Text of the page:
Marines.Together We Served

Monday, March 06, 2017

Times of Uncertainty

Roots in Ripon
Chuck Roots
6 March 2017
www.chuckroots.com

Times of Uncertainty

          I have decided to write something a bit different this week. What follows is an article I wrote for my column, which was then called Roots on Deck, in December of 2002, just after I was called up for Operation Iraqi Freedom (OIF). I was then the Deputy Command Chaplain for the I MEF (First Marine Expeditionary Force). Though still at Camp Pendleton, we were building up for the invasion of Iraq. Many thoughts were going through the minds of the Marines and sailors I was serving with. I sat down one evening in mid-December and penned these thoughts.

          "Sometimes I just sits and thinks, and sometimes I just sits." So goes the old saying that could well be applied to those of us in the military right now.

Like you, we sit and watch the TV news channels and wonder what's going to happen next. Will we be going to war soon? Who of us will be engaged in that action? How long will it last? Will we be able to spend time with our families before we go? And so forth. All personal plans are on hold waiting to see what form these world events are going to take.

Uncertainty causes the mind to imagine all sorts of scenarios. Believe me, I sit and think about my office in the church in Ripon and all those comfortable surroundings, having folks stop by just to say "hi," or to ask if I've had lunch. Yet life has a way of catching us by surprise sometimes. It's then that we need to have stability. I've found that stability to be firmly established in my relationship with the living God.

It is Jesus who invites us into that special relationship through his sacrificial act on the cross. Because he paid the price with his blood for my sin, I can experience forgiveness and be welcomed into his family, thus becoming a child of God. Simply put: I belong to Jesus. Nothing in heaven or earth can, or ever will change this fact.

When times of uncertainty come, and they will come, I draw strength from Paul's words in Romans 8:38-39. "For I am convinced that neither death nor life, neither angels nor demons, neither the present nor the future, nor any powers, neither height nor depth, nor anything else in all creation, will be able to separate us from the love of God that is in Christ Jesus our Lord."

So, when there are those moments of anxiousness, I go to the Rock - Jesus. In his presence, I am reminded that I am his child; that he loves me; and that I have my marching orders. I am a servant of the King. The message is to tell folks about the Savior. My congregation has heard me put it like this: "I'm nobody, telling everybody, about somebody, who can save anybody."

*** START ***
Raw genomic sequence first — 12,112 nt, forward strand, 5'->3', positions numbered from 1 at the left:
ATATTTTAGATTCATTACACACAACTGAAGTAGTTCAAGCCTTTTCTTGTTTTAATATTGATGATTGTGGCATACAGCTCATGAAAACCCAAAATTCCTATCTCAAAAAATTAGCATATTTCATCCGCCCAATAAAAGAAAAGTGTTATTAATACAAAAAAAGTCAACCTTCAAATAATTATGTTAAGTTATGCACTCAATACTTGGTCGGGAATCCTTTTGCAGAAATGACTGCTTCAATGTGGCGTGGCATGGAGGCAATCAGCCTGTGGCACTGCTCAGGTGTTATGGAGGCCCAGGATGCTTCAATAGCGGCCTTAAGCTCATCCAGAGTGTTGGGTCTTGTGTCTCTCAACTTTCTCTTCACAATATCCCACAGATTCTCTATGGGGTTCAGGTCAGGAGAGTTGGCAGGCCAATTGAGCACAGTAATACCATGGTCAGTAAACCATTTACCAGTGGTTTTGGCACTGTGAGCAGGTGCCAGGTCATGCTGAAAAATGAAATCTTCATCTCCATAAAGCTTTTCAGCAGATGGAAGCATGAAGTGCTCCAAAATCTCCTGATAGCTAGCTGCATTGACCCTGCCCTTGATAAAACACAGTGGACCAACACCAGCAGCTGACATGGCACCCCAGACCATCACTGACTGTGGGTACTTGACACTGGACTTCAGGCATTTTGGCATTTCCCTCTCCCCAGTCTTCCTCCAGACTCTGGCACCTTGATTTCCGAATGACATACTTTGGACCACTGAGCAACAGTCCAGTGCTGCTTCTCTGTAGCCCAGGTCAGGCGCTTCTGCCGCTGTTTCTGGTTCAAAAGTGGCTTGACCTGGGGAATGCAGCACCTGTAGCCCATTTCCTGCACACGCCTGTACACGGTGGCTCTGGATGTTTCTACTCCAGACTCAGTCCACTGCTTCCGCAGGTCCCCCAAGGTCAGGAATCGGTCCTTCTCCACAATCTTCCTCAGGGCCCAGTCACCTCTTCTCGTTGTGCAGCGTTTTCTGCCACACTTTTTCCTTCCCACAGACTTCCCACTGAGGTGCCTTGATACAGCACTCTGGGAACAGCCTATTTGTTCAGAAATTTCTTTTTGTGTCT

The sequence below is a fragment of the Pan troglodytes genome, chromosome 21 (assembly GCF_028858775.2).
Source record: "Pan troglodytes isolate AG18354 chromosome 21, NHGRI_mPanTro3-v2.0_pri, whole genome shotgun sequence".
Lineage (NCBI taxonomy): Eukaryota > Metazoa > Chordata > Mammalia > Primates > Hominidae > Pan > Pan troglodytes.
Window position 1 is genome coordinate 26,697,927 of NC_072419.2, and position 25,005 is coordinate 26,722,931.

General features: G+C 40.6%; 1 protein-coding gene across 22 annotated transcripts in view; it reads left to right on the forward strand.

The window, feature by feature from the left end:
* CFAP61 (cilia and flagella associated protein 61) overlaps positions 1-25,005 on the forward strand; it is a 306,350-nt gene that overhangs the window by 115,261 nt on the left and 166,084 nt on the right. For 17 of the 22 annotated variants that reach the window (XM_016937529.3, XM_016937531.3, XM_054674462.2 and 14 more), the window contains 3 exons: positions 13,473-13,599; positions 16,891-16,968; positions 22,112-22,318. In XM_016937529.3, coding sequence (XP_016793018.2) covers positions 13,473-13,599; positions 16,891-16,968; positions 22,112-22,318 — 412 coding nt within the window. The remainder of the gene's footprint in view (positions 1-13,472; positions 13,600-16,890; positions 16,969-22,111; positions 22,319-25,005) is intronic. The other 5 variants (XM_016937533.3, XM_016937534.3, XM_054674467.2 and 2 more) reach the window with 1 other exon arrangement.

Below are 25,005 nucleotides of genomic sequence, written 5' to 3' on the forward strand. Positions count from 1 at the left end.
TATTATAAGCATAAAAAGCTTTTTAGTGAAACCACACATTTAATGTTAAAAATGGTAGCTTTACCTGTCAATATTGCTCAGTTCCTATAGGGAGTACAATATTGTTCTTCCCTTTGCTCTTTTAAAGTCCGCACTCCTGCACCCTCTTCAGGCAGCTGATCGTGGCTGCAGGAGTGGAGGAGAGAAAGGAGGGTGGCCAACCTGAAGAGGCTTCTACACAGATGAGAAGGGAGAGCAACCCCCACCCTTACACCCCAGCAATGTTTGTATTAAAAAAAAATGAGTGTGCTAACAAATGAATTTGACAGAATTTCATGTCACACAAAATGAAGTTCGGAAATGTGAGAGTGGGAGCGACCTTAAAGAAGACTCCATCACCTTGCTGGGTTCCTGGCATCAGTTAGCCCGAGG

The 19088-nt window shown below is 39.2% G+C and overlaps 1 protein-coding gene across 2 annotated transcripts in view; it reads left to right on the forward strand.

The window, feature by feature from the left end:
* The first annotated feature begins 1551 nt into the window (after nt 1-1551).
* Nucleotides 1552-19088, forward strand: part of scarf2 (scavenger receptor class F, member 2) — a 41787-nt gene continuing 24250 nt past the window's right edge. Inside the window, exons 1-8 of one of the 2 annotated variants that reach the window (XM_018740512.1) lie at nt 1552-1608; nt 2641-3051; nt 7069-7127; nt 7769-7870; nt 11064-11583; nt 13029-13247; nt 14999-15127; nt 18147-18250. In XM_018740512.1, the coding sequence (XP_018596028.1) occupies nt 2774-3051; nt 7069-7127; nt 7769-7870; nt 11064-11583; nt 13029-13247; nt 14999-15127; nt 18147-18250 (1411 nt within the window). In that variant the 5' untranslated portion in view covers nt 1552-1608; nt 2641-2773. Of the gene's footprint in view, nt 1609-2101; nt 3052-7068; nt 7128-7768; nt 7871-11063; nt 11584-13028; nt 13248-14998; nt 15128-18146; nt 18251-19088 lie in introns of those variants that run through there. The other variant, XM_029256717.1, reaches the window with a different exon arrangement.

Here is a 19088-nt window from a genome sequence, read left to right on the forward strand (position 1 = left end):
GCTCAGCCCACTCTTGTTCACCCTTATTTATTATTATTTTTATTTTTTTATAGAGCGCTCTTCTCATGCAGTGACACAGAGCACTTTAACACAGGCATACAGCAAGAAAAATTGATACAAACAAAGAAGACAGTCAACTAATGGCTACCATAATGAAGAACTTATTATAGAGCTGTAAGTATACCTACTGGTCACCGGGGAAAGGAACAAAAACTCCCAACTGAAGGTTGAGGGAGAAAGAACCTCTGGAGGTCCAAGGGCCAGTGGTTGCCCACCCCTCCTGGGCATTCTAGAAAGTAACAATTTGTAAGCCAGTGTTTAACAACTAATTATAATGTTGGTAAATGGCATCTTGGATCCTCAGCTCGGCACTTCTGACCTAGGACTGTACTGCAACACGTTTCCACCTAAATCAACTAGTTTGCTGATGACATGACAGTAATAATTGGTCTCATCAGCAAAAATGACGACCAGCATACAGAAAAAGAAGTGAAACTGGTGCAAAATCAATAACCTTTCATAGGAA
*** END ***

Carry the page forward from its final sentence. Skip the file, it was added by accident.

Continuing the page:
So as the winds of war blow across the land, I am comforted by my relationship with Jesus. This in turn enables me to bring that same comfort to others.

You see, it's Jesus who brings stability in times of uncertainty.

Thus concludes the article I wrote then, more than fourteen years ago at the ripe age of 54.

I remember my wife only a few weeks earlier standing in our bedroom as I packed my sea bag, saying, “You really want to go, don’t you?” My response was tempered. I had no desire to leave her at all, nor my two girls, especially with the uncertainty of war with the very real possibility of not returning home. I looked at her and said, “Yes, absolutely I want to go! Our country has called. I must go. We don’t train in the reserves to stay home when the flag goes up.” She said, “You do realize we’re supposed to grow old together!” It was a declaration, not a question. I replied, “Doll, I have to go!”

Today we seem to be facing world-wide threats yet again, only this time those threats are much closer to home with the influx of people we know nothing about. My greatest concern is that there are too many wolves amongst the sheep taking up residence in America. Such an enemy against our nation is much harder to identity and root out.

The troubling thing is I have now fought in two wars. First as a Marine in Vietnam; and later as a Navy chaplain in Iraq. In both of these wars we veterans of those wars came home to a nation that had soured on the war, and by association, on our service members. We lost those wars. In fact, the last war America won was World War II. It’s no fun to lose a war, with the sacrifices of the blood of patriots. But those of us who returned home, came back to an America that was still a safe haven.

Because our current threat may find us fighting an enemy within our own borders, even on the streets and byways of our communities, we must not lose our nerve. If we do, our precious liberty and freedoms will be lost to future generations of Americans. This we cannot abide.

A strong America insures a world at relative peace. A weak America throws the world into chaos. This is why our strength must come from the Lord. Dare we utter the words again, “God Bless America”?

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